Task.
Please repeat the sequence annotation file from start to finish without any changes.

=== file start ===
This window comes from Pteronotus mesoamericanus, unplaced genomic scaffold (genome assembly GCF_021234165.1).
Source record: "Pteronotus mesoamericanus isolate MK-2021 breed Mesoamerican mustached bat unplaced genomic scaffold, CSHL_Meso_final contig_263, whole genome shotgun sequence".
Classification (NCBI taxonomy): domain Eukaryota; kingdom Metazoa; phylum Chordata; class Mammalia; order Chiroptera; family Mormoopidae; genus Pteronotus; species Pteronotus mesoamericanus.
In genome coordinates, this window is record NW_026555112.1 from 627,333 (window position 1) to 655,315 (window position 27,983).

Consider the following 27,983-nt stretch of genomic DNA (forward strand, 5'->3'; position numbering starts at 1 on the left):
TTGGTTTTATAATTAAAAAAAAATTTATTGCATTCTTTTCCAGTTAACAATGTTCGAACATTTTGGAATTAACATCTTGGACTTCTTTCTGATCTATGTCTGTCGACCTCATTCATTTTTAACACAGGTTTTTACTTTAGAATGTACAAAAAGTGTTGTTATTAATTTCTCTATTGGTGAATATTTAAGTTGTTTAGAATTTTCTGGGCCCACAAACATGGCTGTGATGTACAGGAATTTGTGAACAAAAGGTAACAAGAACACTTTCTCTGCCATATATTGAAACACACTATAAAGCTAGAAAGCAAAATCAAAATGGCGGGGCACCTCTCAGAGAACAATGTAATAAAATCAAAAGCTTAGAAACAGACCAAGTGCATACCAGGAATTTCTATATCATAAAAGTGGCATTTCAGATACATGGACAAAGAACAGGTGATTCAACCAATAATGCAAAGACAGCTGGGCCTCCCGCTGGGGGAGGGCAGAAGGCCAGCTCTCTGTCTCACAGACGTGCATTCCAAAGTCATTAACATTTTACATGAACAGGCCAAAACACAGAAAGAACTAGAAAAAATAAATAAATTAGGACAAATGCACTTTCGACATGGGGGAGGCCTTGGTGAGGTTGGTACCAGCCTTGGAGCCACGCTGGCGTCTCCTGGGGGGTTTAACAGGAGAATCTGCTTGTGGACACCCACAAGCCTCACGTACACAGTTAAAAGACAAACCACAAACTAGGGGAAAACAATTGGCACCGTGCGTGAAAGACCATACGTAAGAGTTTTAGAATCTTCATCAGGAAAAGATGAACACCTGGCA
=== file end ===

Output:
This window comes from Pteronotus mesoamericanus, unplaced genomic scaffold (genome assembly GCF_021234165.1).
Source record: "Pteronotus mesoamericanus isolate MK-2021 breed Mesoamerican mustached bat unplaced genomic scaffold, CSHL_Meso_final contig_263, whole genome shotgun sequence".
Classification (NCBI taxonomy): domain Eukaryota; kingdom Metazoa; phylum Chordata; class Mammalia; order Chiroptera; family Mormoopidae; genus Pteronotus; species Pteronotus mesoamericanus.
In genome coordinates, this window is record NW_026555112.1 from 627,333 (window position 1) to 655,315 (window position 27,983).

Consider the following 27,983-nt stretch of genomic DNA (forward strand, 5'->3'; position numbering starts at 1 on the left):
TTGGTTTTATAATTAAAAAAAAATTTATTGCATTCTTTTCCAGTTAACAATGTTCGAACATTTTGGAATTAACATCTTGGACTTCTTTCTGATCTATGTCTGTCGACCTCATTCATTTTTAACACAGGTTTTTACTTTAGAATGTACAAAAAGTGTTGTTATTAATTTCTCTATTGGTGAATATTTAAGTTGTTTAGAATTTTCTGGGCCCACAAACATGGCTGTGATGTACAGGAATTTGTGAACAAAAGGTAACAAGAACACTTTCTCTGCCATATATTGAAACACACTATAAAGCTAGAAAGCAAAATCAAAATGGCGGGGCACCTCTCAGAGAACAATGTAATAAAATCAAAAGCTTAGAAACAGACCAAGTGCATACCAGGAATTTCTATATCATAAAAGTGGCATTTCAGATACATGGACAAAGAACAGGTGATTCAACCAATAATGCAAAGACAGCTGGGCCTCCCGCTGGGGGAGGGCAGAAGGCCAGCTCTCTGTCTCACAGACGTGCATTCCAAAGTCATTAACATTTTACATGAACAGGCCAAAACACAGAAAGAACTAGAAAAAATAAATAAATTAGGACAAATGCACTTTCGACATGGGGGAGGCCTTGGTGAGGTTGGTACCAGCCTTGGAGCCACGCTGGCGTCTCCTGGGGGGTTTAACAGGAGAATCTGCTTGTGGACACCCACAAGCCTCACGTACACAGTTAAAAGACAAACCACAAACTAGGGGAAAACAATTGGCACCGTGCGTGAAAGACCATACGTAAGAGTTTTAGAATCTTCATCAGGAAAAGATGAACACCTGGCA